It is our hope at Braving Politics Together that we can all indeed work together, be brave together as we figure out politics. We’ll be exploring a variety of themes and issues that will be foundational for helping us make informed decisions that will help fix the problems we’re currently facing. It’s not going to be easy. At times it won’t be pretty. It is going to take all of us being brave together.

COVID-19: What’s Next in Utah

We’re all getting more and more anxious about what the future holds and the measures taken by the state to stop the spread of COVID-19. There’s a lot to keep track of with updated information coming in all the time. 

For example, the governor of Utah recently announced in a press release that starting May 1st, the state will transition from a level “red” or high risk, to a more moderate or “orange” level. 

What does that mean exactly? What changes will affect us personally?

When you get a minute, there’s a 28-page document called “Utah Leads Together: Utah’s plan for a health and economic recovery”. This document outlines a lot of these changes and the indicators that the Economic Response Task Force will be using to guide the state between each phase. For a more simple read, there’s a 19-page document which outlines the different phases and what guidelines are required or recommended to each industry. Even though they are both a bit long, these documents are really well organized and worth looking over.

Having read through both documents, I would like to highlight some important points. As much as you can, be sure to stay informed. Knowledge is power, especially at a time like this.

A large part of the efforts of the Utah Leads Together document focuses on how businesses and indivduals can access state and federal help. If you do not yet know where to find these resources, it would be worth reading through the 28-page Utah Leads Together document. It does a great job explaining each supportive measure. If you need help, make sure you know where to find it.

Utah, it seems, will be using a new color system to indicate where we are in responding to COVID-19. Here are the colors and their respective score (level of risk and disruption) and the main differences between them:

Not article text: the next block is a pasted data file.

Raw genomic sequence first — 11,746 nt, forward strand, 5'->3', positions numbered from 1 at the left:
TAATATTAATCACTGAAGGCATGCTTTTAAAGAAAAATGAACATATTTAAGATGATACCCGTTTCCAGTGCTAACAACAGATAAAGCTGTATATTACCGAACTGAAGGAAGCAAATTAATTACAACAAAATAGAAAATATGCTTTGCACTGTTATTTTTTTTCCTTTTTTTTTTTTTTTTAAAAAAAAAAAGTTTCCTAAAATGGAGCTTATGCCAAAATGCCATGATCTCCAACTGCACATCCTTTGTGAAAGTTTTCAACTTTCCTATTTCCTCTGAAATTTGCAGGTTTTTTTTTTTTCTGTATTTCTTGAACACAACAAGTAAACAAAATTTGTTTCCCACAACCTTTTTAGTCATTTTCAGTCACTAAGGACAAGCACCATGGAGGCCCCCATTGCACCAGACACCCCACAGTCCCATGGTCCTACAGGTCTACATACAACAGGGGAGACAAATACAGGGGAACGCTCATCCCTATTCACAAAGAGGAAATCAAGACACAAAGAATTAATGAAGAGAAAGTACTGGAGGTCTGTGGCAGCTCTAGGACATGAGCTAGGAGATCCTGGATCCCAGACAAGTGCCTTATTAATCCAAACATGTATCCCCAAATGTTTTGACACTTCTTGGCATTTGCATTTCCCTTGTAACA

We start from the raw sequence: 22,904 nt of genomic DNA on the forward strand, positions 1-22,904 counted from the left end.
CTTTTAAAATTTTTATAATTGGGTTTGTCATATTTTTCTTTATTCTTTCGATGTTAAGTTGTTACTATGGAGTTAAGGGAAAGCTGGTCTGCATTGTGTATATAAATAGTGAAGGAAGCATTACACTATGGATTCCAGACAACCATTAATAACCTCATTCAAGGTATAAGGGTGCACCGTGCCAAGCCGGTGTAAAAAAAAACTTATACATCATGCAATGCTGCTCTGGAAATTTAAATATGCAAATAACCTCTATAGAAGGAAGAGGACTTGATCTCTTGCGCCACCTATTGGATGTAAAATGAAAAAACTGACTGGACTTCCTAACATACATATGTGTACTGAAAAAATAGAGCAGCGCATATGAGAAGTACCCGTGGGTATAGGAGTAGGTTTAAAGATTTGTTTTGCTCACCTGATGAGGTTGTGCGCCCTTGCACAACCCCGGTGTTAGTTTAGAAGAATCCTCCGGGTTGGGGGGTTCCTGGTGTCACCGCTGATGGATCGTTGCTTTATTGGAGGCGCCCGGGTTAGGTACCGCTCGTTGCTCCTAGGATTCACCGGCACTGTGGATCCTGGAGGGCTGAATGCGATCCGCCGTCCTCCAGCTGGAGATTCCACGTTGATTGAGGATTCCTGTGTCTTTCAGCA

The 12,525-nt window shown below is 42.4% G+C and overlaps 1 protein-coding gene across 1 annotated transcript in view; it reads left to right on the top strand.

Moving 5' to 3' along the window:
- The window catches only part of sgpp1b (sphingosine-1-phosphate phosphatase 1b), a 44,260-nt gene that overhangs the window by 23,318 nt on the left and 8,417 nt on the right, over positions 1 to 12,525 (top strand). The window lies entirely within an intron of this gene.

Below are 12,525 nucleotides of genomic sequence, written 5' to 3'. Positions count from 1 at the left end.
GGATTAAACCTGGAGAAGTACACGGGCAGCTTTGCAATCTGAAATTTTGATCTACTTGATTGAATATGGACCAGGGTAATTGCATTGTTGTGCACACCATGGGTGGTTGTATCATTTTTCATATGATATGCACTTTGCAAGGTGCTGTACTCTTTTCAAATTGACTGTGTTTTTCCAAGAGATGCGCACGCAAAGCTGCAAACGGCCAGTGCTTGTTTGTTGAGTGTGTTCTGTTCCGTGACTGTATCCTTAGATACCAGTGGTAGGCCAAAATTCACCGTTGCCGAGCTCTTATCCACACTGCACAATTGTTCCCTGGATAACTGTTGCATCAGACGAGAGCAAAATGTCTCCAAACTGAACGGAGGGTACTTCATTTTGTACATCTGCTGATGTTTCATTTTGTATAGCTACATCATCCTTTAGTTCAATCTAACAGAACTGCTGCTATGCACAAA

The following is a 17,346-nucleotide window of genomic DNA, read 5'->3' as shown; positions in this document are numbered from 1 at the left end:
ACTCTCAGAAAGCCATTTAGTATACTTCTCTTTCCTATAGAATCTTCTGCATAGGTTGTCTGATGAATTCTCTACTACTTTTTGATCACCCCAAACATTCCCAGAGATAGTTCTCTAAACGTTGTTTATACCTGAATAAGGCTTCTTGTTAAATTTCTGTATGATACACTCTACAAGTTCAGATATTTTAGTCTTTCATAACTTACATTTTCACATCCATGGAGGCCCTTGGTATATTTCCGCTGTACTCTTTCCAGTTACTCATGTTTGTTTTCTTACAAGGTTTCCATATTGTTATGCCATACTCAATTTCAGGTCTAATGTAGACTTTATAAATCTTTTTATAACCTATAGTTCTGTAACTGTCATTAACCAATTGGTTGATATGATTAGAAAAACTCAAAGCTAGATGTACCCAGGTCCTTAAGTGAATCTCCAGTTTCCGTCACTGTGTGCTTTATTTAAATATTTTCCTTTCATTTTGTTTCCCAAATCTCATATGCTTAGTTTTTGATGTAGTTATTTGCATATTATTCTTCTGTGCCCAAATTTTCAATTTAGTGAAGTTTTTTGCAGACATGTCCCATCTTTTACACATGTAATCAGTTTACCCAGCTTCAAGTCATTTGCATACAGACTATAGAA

Red: (10-8) Essential activity only. Schools closed. Work from home except for necessary services. Shelter in place. Rate of COVID-19 cases rising.

Orange: (7-5) Essential activity with limited additional activities if following safety precautions such as wearing face masks and staying 6-feet apart. Schools still closed. Work from home. Rate of COVID-19 cases leveling and/or falling.

Yellow: (4-2) Schools open. Continue to maintain general social distancing measures. Possibly return to work, but with the idea to remain cautious and vigilant. Continue monitoring to avoid sudden spikes in COVID cases. Rate of COVID-19 cases falling.

Green: (1) “New Normal” Schools and businesses open, but with higher standards for cleaning and hygiene. We are not sure how long it will take to reach the GREEN phase.

At all levels, high-risk individuals should still take additional precautions. Those who live with high-risk individuals should follow similar safety measures to protect these individuals.

These documents include a number of guidelines and requirements as Utah transitions between the various phases.

So, as we move from RED to ORANGE, what’s the difference?

The short answer, not a whole lot. 

As we transition to ORANGE over this next week, we will still need to engage in social distancing, work from home, wear face masks, sanitize hands, clean surfaces, and limit interactions with others. More detail has been added to all phases, especially to the RED and ORANGE phases in the hopes of standardizing these practices.

The biggest difference between RED and ORANGE, however, is regarding non-essential businesses. Many of those businesses are going to start opening back up at varying degrees. As businesses open, depending on their industry, they will be taking similar precautions and follow safety procedures that we’ve seen in, for example, grocery stores. 

Gyms are encouraged to stay closed, but with guidance for the ones that decide to reopen. Salons and other services that require close personal contact will be allowed to open under strict guidelines. People are allowed to attend events, but with the same social distancing protocols and procedures that reduce or eliminate contact. Hotels and other hospitality industries are given specific guidance as well.